Staunton, Feb. 6 – Many Russians are nostalgic for Soviet times because they mistakenly believe that there was little or no crime in their country before 1991 and that the transitions arising from perestroika and the creation of a market economy are to blame for its appearance, Marina Shapovalova says.
But that view is doubly mistaken, the Moscow commentator says. On the one hand, since all private economic activity was illegal in Soviet times, there was a great deal of crime. And on the other, the means those involved in much of this activity then to enforce their will presaged what happened after 1991 (newizv.ru/news/2023-02-06/prestupnost-kak-sistema-kriminal-v-rossii-eto-pryamoe-nasledie-sovetskoy-vlasti-396257).
That is, because all private economic activity was illegal, those engaged in seeking to extract money from it used extra-legal and often violent means to do so,exactly what they and their successors did after the end of the Soviet system. The big difference is that the Soviet media seldom covered these crimes, while the Russian media played them up.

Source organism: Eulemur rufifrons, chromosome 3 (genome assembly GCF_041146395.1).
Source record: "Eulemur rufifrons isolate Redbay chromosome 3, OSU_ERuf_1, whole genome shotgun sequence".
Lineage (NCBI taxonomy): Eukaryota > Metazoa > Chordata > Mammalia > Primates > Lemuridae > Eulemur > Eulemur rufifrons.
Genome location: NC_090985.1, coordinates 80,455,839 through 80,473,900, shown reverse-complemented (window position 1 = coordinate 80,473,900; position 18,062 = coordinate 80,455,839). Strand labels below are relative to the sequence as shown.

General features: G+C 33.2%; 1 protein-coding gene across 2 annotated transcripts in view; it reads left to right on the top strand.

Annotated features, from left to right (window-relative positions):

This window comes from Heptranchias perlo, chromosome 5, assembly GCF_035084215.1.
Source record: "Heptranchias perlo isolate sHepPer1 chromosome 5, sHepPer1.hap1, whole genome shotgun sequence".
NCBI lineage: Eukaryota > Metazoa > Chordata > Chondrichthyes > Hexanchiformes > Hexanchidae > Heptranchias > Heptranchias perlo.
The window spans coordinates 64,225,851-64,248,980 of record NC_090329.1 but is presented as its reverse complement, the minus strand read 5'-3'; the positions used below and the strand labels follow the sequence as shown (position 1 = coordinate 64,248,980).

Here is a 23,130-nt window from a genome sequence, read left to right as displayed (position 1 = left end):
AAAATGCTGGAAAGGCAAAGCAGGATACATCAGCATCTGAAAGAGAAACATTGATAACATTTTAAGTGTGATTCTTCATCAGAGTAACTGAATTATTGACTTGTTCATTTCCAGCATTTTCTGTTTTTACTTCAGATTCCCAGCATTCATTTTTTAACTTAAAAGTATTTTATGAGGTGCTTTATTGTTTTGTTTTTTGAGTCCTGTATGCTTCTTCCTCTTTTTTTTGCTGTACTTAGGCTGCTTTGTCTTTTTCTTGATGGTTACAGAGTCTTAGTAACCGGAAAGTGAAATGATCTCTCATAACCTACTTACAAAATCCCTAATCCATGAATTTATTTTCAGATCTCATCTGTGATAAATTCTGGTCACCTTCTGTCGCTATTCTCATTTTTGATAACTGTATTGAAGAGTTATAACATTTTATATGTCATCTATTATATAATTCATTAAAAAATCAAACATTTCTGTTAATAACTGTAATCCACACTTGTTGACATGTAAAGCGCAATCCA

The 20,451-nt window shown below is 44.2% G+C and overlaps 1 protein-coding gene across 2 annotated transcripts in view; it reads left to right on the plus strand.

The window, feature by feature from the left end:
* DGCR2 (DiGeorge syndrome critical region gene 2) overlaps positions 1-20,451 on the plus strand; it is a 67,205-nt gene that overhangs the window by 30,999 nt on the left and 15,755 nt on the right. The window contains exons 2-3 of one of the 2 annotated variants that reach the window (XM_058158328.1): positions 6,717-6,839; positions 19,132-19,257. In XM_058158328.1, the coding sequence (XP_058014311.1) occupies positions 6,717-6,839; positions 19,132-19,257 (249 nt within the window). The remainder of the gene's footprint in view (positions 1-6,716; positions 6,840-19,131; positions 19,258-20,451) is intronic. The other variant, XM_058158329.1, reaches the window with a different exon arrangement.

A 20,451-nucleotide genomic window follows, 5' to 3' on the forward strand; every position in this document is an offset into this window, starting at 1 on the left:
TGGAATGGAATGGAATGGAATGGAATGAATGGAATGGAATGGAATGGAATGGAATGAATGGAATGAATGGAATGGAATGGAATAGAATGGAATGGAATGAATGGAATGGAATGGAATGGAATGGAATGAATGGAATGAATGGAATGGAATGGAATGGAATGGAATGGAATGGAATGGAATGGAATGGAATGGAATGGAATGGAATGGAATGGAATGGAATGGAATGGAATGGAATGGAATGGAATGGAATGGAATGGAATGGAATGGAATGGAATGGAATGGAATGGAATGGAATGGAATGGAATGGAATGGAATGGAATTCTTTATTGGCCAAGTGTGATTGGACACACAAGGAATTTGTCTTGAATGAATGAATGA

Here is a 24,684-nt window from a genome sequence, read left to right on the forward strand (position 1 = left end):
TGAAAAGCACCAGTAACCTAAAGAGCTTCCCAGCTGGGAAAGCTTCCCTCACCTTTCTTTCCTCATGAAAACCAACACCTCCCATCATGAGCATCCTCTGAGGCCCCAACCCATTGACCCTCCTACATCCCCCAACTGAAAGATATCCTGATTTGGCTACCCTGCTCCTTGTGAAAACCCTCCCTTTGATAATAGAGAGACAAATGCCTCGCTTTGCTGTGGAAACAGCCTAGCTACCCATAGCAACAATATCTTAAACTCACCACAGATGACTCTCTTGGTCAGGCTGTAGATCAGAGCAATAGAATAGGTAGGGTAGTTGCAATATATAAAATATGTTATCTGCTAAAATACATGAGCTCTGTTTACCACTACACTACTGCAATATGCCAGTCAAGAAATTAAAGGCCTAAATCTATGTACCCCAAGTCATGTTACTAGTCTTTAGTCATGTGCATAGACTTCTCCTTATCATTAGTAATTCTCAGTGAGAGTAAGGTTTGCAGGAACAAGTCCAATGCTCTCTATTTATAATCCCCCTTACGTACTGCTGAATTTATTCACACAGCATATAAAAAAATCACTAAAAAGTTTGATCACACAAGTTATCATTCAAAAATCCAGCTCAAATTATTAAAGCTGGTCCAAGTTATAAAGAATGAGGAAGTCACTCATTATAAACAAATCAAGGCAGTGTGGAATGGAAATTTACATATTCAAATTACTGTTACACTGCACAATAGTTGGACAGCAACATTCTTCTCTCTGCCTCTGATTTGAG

But there was one change that does matter and explains why Russians talk so much about crime in “the wild 90s.” Then crime directly touched many small operators, but subsequently, it focused on bigger fish, leaving the more numerous smaller ones to their own devices and contributing to the idea that the Putin regime had reduced crime.
In fact, it only shifted crime to “more respectable” levels and also like the Soviet rulers increasingly suppressed coverage of what is going on except when it can play a role in solving political struggles, again just as was often the case in Soviet times – and yet another form of the continuity of crime from Soviet times to Russian ones.